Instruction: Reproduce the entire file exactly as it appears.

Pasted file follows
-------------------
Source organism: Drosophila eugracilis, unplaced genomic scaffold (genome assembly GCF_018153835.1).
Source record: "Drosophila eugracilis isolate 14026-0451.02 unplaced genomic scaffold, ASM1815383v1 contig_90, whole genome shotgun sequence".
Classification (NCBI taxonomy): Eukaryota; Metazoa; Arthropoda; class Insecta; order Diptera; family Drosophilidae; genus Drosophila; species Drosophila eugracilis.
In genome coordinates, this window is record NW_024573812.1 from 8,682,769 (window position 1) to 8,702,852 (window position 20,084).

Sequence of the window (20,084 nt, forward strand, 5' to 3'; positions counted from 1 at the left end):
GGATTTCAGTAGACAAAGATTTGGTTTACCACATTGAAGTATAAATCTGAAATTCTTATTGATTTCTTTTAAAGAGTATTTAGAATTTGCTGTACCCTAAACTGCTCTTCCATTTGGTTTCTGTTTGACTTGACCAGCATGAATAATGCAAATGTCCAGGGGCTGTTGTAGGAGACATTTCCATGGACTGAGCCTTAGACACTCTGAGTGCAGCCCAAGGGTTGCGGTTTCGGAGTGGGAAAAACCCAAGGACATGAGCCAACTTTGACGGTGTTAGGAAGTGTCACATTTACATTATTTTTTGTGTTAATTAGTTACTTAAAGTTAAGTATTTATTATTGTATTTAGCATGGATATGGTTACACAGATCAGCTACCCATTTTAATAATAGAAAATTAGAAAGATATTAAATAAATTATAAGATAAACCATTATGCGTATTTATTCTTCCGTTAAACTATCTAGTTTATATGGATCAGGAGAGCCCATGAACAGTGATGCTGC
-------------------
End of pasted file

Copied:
Source organism: Drosophila eugracilis, unplaced genomic scaffold (genome assembly GCF_018153835.1).
Source record: "Drosophila eugracilis isolate 14026-0451.02 unplaced genomic scaffold, ASM1815383v1 contig_90, whole genome shotgun sequence".
Classification (NCBI taxonomy): Eukaryota; Metazoa; Arthropoda; class Insecta; order Diptera; family Drosophilidae; genus Drosophila; species Drosophila eugracilis.
In genome coordinates, this window is record NW_024573812.1 from 8,682,769 (window position 1) to 8,702,852 (window position 20,084).

Sequence of the window (20,084 nt, forward strand, 5' to 3'; positions counted from 1 at the left end):
GGATTTCAGTAGACAAAGATTTGGTTTACCACATTGAAGTATAAATCTGAAATTCTTATTGATTTCTTTTAAAGAGTATTTAGAATTTGCTGTACCCTAAACTGCTCTTCCATTTGGTTTCTGTTTGACTTGACCAGCATGAATAATGCAAATGTCCAGGGGCTGTTGTAGGAGACATTTCCATGGACTGAGCCTTAGACACTCTGAGTGCAGCCCAAGGGTTGCGGTTTCGGAGTGGGAAAAACCCAAGGACATGAGCCAACTTTGACGGTGTTAGGAAGTGTCACATTTACATTATTTTTTGTGTTAATTAGTTACTTAAAGTTAAGTATTTATTATTGTATTTAGCATGGATATGGTTACACAGATCAGCTACCCATTTTAATAATAGAAAATTAGAAAGATATTAAATAAATTATAAGATAAACCATTATGCGTATTTATTCTTCCGTTAAACTATCTAGTTTATATGGATCAGGAGAGCCCATGAACAGTGATGCTGC